Our ambition for the National Care Service is to establish a social care system that empowers people to thrive. Not one that just enables them to survive.
The principles of any new system should have people at its’ very heart, with human rights at the very centre of social care.
This means that the NCS will be delivered in a way that respects, protects and fulfils the human rights of people accessing care support and also their carers.
We will work with you in the months ahead to develop a National Care Service Charter of Rights and Responsibilities to set all of this out.
Our workforce is the lifeblood of care.
The National Care Service could not exist without the dedication and commitment of those who deliver services. A key objective for the new body will be supporting and valuing our unique workforce.
By rewarding and valuing the workforce fairly, we deliver the best possible service for the people of our country. We will make the sector fit for the future and more attractive to people coming into the profession.
I want to take a bit of time this morning to reflect on why change of this scale is necessary. Scotland’s community health and social care system has seen significant incremental change over the last 20 years. Despite this people with experience of receiving care support and providing it have been clear that there remains some significant issues.
These were detailed in the 2021 Independent Review of Adult Social Care Services which set out a compelling care for change. Including recommending reform of social care in Scotland and strengthening national accountability. And I am aware that many in this room will have contributed to that review.
We are not just changing to address the challenges of today. We must ensure that we build a public service that’s fit for tomorrow. Today at least two hundred and thirty two thousand (232,000), or 1 in 25, people receive social care, social work and occupational health support in Scotland.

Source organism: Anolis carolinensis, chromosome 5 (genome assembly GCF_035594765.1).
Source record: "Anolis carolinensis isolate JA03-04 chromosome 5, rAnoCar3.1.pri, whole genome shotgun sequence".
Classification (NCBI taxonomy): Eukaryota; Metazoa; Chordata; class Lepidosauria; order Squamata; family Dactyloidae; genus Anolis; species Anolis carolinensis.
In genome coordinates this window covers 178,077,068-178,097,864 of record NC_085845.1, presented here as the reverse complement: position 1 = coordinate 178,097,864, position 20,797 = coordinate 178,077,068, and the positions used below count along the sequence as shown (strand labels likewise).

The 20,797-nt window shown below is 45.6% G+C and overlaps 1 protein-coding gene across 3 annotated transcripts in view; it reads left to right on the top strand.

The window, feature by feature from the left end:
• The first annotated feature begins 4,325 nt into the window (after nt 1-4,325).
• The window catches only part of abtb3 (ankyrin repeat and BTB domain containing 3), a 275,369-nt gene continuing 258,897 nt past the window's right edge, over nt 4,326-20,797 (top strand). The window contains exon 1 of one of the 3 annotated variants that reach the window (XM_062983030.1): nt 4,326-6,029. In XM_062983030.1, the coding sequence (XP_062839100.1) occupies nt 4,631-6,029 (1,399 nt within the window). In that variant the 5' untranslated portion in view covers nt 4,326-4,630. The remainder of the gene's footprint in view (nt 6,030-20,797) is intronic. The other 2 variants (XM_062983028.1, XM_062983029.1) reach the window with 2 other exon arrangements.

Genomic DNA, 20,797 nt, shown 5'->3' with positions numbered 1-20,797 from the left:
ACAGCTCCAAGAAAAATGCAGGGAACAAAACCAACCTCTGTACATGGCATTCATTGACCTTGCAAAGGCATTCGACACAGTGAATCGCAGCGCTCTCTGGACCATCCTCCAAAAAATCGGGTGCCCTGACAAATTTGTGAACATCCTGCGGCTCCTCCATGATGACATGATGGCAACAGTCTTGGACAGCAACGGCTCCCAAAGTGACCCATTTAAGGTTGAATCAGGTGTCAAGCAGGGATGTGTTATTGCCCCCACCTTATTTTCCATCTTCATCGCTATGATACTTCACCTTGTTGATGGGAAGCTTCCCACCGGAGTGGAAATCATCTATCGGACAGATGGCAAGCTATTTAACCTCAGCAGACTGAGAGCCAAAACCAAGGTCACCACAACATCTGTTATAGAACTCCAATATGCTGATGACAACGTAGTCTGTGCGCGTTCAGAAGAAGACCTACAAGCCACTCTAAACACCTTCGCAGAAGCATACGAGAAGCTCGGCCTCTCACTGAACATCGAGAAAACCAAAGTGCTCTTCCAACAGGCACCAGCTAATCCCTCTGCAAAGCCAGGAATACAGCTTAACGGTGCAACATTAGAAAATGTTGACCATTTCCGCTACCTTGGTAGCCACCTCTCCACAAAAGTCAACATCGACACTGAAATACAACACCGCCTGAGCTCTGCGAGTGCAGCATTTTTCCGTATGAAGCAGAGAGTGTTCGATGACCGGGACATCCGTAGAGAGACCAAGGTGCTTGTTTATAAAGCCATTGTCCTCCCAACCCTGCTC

This demand is only going to grow. Recent (NRS) projections suggest that the number of people aged 65 and over will grow by nearly a third by mid-2045 to make up around a quarter of the Scottish population.
Whilst age is only one driver for social care demand, we need to recognise that the changing demographics of this scale will increase the pressures on an already fragile system.
The population receiving social work and social care and support is diverse, with wide ranging needs and circumstances.
Data also shows us that the relationships between health and social care need are many, varied and often very complex. Many people need to access and transition between services – and often access multiple services at the same time – from across the health and social care spectrum.
In order to help this, we have committed to the introduction of a national integrated health and care record to ensure people only have to tell their story once and their information follows them throughout their social care journey.
To best serve people, the National Care Service must be able to influence the delivery of community health and social care together at a local level.
Together we must build a system that is sustainable, future-proofed and ready to respond to the needs of a changing population.
The importance of co-design
The Bill sets out the framework for change. The detail relies on us all, all of us here today and beyond to work together.
We need to grasp the opportunity to deliver public service improvement together. To ensure that we are getting the detail right for everyone. And as a chance to include as many people across society in a conversation about their needs.